The Effects of Local Job Destruction on Youth Mobility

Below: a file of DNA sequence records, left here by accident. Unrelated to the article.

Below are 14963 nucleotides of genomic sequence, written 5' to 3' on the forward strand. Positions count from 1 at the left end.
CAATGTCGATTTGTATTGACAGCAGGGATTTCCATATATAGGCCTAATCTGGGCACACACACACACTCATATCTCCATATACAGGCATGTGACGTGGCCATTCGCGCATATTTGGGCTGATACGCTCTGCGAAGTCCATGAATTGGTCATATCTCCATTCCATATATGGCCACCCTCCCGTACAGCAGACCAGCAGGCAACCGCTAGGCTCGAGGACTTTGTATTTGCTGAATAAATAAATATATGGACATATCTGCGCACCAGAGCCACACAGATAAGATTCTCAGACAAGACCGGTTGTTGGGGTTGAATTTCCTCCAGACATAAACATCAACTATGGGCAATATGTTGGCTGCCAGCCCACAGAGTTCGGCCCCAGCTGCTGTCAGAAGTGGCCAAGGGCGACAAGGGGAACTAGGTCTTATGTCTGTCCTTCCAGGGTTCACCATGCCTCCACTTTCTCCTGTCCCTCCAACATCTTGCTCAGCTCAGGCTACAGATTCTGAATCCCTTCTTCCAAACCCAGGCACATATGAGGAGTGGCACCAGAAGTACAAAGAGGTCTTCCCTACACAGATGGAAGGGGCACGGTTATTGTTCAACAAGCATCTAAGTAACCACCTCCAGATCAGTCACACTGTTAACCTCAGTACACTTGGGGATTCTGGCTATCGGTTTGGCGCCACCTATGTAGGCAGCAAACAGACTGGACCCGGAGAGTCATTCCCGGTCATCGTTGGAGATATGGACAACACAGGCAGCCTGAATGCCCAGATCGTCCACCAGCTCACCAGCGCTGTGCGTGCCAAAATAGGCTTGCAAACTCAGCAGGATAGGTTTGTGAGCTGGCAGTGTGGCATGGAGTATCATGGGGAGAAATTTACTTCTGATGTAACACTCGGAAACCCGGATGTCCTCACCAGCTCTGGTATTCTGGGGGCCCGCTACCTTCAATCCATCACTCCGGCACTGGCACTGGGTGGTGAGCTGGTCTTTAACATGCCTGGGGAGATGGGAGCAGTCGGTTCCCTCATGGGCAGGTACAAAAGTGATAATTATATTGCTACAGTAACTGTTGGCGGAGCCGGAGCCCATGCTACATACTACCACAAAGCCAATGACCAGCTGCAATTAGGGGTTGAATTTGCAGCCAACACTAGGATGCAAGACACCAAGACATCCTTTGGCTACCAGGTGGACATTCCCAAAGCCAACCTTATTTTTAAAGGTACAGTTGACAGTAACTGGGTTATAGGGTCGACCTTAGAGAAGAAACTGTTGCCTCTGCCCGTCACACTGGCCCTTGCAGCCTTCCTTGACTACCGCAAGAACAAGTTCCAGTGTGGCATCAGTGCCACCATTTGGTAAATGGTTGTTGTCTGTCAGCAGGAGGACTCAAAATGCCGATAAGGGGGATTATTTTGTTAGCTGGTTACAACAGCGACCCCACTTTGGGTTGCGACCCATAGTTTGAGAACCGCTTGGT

We combined the quasi-experimental data we have constructed on mass job losses by month in every county in North Carolina and by quarter in every state in the US (Ananat, Gassman-Pines, and Gibson-Davis 2013) with local area statistics on mobility by cohort (Chetty, Hendren, Kline, Saez, and Turner 2014) to identify how changing local job opportunities have affected the relationship between family income and college attendance and between family income and own income at age 26 over the past 20 years. Recent work has shown that parental job loss the year a child is 17 significantly decreases the probability that the child attends college (Coelli 2009; Oreopoulos, Page, and Stevens 2008), but it is unclear whether these effects are large enough to significantly affect aggregate mobility. We measured the effect of area job losses when a cohort is 17 on college-going at the population rather than individual level, and, further, explore the consequences of downturns for later earnings inequality. In addition, we examined how state-level policies around unemployment insurance, K-12 school funding, and college tuition affect the relationship between job destruction and the income-college gradient.